Now, nothing but full and free conversation with some person who does fully understand the matter, and who possesses his confidence, will raise his views to the proper elevation.
I must say, candidly, that I know nobody but you or myself competent to this; I mean, of course, who could be thought of for the errand.
I would go if I could.
I thought over that point before I wrote my other letter.
But I really cannot.
You have stated some of the obstacles,—my wife's health, my own, and Will's education (now my chief thought and duty); but there are others . . . . . But if I could go, it is no affected diffidence which makes me say that you would accomplish the object much better.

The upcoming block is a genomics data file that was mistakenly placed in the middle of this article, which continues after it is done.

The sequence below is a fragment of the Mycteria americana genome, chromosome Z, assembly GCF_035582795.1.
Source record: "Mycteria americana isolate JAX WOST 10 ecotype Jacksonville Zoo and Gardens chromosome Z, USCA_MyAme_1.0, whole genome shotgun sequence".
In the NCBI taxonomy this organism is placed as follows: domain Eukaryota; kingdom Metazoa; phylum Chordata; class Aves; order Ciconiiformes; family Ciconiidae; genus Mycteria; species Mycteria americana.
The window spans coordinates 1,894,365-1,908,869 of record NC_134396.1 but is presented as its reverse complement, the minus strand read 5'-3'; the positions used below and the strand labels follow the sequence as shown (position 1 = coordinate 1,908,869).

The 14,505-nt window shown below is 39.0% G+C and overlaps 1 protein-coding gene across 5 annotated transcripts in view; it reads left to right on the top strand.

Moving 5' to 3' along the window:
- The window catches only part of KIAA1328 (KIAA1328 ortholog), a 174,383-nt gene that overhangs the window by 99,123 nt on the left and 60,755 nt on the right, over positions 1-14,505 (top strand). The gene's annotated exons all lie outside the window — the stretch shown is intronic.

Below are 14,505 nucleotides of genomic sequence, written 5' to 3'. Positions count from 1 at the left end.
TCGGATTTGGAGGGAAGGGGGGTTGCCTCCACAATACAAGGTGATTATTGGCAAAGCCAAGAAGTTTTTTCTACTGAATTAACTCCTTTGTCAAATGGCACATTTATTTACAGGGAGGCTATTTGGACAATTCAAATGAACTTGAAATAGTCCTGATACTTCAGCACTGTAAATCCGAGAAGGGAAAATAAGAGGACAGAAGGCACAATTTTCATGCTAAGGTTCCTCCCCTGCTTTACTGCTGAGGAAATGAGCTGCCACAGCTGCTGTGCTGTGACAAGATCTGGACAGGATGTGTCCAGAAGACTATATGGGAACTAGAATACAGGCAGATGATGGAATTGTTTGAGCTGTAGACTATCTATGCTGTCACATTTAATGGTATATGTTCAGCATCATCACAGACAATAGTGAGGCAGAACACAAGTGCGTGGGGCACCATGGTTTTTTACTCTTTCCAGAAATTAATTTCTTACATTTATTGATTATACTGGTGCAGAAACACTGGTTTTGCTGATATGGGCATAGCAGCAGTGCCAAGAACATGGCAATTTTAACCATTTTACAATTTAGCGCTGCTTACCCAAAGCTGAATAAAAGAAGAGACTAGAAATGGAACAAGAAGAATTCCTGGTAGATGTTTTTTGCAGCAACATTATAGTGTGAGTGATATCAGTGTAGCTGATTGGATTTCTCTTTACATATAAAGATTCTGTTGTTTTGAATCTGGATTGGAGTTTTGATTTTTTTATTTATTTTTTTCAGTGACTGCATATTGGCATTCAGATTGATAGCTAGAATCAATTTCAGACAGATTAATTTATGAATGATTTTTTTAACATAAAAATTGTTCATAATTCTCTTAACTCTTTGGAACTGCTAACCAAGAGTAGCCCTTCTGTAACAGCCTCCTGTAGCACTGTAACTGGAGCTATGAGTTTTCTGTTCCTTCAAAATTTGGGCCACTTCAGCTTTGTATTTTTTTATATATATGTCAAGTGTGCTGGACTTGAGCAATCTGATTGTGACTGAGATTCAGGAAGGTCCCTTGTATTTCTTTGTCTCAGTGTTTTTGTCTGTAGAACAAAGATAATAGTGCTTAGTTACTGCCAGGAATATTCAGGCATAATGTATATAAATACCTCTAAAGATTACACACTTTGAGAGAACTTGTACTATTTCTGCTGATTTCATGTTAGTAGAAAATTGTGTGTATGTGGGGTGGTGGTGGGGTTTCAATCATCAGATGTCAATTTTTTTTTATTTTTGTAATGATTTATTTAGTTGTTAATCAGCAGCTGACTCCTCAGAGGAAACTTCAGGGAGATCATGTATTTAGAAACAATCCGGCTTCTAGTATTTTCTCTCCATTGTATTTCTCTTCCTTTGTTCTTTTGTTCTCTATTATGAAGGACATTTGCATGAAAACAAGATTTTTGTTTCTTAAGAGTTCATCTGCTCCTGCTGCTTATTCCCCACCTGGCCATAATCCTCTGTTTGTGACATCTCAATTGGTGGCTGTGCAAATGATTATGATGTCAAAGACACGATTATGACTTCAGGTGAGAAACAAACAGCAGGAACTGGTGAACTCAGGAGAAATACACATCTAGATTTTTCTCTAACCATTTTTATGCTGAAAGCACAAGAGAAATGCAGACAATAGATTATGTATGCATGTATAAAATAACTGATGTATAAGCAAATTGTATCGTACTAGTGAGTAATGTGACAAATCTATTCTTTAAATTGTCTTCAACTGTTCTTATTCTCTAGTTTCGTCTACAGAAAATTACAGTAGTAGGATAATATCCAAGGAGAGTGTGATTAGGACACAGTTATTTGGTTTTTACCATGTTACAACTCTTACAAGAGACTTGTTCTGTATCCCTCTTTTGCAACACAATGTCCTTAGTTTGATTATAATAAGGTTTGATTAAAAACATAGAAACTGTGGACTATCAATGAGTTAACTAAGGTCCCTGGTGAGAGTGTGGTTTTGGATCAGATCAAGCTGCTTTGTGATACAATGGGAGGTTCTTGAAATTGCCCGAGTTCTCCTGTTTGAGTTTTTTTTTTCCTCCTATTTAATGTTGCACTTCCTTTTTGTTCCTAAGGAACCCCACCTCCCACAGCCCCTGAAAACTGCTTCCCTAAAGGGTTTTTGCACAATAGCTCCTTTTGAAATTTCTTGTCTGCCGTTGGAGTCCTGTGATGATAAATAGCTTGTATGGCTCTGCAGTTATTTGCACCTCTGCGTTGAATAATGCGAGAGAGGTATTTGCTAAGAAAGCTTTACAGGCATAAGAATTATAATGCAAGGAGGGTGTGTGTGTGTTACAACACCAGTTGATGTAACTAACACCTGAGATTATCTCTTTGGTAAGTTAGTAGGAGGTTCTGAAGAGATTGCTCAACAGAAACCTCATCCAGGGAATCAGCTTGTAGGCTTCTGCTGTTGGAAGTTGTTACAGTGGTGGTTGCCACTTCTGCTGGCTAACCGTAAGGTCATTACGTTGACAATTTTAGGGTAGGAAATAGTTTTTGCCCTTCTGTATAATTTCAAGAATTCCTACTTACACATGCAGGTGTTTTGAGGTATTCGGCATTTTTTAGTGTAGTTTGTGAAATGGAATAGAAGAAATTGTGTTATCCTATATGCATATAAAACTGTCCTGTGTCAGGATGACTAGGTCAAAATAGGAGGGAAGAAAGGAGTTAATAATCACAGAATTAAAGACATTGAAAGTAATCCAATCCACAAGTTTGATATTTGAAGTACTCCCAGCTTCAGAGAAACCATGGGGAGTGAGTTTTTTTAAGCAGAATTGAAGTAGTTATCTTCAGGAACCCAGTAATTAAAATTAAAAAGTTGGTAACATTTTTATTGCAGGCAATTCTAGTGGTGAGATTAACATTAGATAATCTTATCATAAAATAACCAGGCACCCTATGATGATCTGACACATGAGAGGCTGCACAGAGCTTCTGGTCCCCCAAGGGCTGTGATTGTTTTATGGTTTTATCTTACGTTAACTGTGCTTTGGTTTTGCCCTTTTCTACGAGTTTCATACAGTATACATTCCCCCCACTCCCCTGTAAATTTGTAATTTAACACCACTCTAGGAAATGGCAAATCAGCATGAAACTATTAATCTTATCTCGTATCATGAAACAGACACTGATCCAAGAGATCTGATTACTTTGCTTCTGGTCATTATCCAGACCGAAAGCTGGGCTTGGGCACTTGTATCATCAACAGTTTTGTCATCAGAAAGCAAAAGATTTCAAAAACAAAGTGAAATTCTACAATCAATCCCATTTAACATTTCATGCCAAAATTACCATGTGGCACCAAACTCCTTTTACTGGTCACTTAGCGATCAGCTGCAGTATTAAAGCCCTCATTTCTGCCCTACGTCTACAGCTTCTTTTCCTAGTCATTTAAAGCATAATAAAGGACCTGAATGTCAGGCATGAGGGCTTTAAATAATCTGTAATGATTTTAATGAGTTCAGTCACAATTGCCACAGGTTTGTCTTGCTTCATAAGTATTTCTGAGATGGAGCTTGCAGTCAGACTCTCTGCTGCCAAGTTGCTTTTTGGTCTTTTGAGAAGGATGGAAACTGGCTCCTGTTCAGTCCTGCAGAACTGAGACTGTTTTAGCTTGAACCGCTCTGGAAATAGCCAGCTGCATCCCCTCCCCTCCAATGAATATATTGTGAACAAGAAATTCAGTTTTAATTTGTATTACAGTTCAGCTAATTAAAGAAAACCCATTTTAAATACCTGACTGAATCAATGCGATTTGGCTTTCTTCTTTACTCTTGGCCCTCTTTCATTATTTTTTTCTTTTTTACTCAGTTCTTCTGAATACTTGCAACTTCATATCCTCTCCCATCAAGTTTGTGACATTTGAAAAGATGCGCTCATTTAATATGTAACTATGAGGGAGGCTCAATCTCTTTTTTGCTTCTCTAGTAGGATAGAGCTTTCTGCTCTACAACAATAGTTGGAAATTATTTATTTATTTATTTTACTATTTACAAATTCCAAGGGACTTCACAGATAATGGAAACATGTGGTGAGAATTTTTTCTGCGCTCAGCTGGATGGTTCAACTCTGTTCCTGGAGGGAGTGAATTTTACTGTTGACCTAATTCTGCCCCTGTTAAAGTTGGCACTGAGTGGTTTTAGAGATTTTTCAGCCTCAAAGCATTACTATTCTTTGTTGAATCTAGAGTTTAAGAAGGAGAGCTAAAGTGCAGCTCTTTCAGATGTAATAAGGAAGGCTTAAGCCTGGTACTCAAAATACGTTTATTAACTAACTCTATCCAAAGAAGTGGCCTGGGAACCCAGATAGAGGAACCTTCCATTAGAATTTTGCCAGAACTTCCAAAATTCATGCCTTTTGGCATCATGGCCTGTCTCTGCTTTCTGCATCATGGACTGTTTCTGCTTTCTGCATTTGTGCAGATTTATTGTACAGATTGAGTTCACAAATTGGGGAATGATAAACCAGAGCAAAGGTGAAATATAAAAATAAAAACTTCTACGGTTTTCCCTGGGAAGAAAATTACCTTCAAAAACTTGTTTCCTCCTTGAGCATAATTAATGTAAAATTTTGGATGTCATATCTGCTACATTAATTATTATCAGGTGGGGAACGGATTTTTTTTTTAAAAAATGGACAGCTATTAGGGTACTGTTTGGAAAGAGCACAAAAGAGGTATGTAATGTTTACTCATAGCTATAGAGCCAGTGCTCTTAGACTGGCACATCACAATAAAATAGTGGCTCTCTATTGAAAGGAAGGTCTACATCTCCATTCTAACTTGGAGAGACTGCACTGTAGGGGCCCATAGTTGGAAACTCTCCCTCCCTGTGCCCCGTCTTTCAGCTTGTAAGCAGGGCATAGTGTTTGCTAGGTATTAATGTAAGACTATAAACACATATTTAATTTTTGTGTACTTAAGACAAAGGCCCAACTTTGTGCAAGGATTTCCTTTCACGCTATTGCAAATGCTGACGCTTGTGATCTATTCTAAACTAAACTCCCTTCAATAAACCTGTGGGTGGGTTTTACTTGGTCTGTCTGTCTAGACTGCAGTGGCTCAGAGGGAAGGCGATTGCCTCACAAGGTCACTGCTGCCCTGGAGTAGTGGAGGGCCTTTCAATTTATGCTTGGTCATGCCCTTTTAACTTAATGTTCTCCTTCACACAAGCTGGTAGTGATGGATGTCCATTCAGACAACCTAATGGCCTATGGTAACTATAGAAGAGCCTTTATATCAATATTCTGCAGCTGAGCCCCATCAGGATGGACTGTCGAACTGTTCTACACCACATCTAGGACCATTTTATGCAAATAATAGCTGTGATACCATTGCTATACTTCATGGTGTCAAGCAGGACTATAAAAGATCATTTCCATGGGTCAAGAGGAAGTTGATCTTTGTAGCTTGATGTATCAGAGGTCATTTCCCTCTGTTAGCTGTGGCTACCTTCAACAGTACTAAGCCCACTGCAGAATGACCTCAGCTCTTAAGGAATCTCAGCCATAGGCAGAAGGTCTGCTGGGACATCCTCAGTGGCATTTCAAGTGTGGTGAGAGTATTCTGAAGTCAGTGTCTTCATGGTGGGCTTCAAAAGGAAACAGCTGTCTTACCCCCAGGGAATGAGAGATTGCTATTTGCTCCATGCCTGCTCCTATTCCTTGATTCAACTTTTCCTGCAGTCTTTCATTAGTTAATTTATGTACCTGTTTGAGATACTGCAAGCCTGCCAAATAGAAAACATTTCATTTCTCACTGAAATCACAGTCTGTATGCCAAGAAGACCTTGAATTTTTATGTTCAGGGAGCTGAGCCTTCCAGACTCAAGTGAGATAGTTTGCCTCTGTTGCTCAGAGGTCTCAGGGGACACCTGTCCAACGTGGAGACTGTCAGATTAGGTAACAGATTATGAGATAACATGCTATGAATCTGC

I have no particular aptitude for the kind of executive operations which this errand requires, —I mean purchasing books with discrimination in large masses.
Perhaps I am rather deficient in it. You possess it in an uncommon degree.
I think you would buy as many books for thirty thousand dollars as I